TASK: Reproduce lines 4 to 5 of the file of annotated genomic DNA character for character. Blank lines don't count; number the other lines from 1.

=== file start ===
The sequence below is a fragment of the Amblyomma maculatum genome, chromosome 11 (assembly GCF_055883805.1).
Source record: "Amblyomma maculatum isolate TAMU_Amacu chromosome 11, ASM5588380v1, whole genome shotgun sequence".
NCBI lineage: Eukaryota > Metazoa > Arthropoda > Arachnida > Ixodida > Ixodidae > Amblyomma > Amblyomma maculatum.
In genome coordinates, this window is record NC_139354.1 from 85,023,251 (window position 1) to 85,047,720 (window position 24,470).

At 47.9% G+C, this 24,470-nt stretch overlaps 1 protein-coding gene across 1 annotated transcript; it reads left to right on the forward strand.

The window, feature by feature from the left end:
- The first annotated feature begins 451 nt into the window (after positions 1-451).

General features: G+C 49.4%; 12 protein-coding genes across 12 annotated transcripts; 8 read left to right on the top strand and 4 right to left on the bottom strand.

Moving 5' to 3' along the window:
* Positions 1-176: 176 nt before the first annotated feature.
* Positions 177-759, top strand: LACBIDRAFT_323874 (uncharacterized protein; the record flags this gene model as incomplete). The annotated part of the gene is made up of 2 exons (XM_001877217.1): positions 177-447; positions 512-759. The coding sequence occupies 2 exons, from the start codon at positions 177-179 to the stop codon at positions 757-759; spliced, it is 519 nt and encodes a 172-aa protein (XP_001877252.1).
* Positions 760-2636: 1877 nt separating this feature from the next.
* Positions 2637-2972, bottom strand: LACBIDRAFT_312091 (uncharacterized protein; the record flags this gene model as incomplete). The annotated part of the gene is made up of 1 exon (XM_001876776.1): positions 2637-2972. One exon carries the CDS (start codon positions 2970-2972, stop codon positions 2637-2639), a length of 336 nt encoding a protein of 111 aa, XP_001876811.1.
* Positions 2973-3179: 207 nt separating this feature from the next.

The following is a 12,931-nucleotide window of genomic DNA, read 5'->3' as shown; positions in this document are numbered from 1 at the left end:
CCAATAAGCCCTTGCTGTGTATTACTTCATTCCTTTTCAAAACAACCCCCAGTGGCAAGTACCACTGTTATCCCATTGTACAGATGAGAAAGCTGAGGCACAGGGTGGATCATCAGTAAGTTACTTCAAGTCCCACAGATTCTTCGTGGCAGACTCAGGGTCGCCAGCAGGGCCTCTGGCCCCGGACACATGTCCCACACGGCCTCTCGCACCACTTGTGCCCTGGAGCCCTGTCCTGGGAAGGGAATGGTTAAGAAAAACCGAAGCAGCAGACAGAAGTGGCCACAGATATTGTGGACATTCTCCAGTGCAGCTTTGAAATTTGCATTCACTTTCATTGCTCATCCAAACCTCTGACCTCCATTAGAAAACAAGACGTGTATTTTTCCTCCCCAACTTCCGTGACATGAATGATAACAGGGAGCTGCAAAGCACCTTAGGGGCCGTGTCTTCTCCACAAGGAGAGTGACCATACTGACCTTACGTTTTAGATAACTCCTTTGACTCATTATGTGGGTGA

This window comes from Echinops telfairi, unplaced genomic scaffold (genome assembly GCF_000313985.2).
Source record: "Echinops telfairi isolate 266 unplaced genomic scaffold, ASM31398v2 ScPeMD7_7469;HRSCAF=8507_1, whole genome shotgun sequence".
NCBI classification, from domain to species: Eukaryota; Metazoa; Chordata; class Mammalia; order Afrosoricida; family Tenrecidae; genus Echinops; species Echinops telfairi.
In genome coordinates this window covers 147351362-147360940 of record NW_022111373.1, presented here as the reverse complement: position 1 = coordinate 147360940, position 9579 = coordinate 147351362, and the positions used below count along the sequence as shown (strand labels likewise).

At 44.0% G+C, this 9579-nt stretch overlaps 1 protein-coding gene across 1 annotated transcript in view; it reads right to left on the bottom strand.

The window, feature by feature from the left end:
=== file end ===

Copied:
In genome coordinates, this window is record NC_139354.1 from 85,023,251 (window position 1) to 85,047,720 (window position 24,470).

At 47.9% G+C, this 24,470-nt stretch overlaps 1 protein-coding gene across 1 annotated transcript; it reads left to right on the forward strand.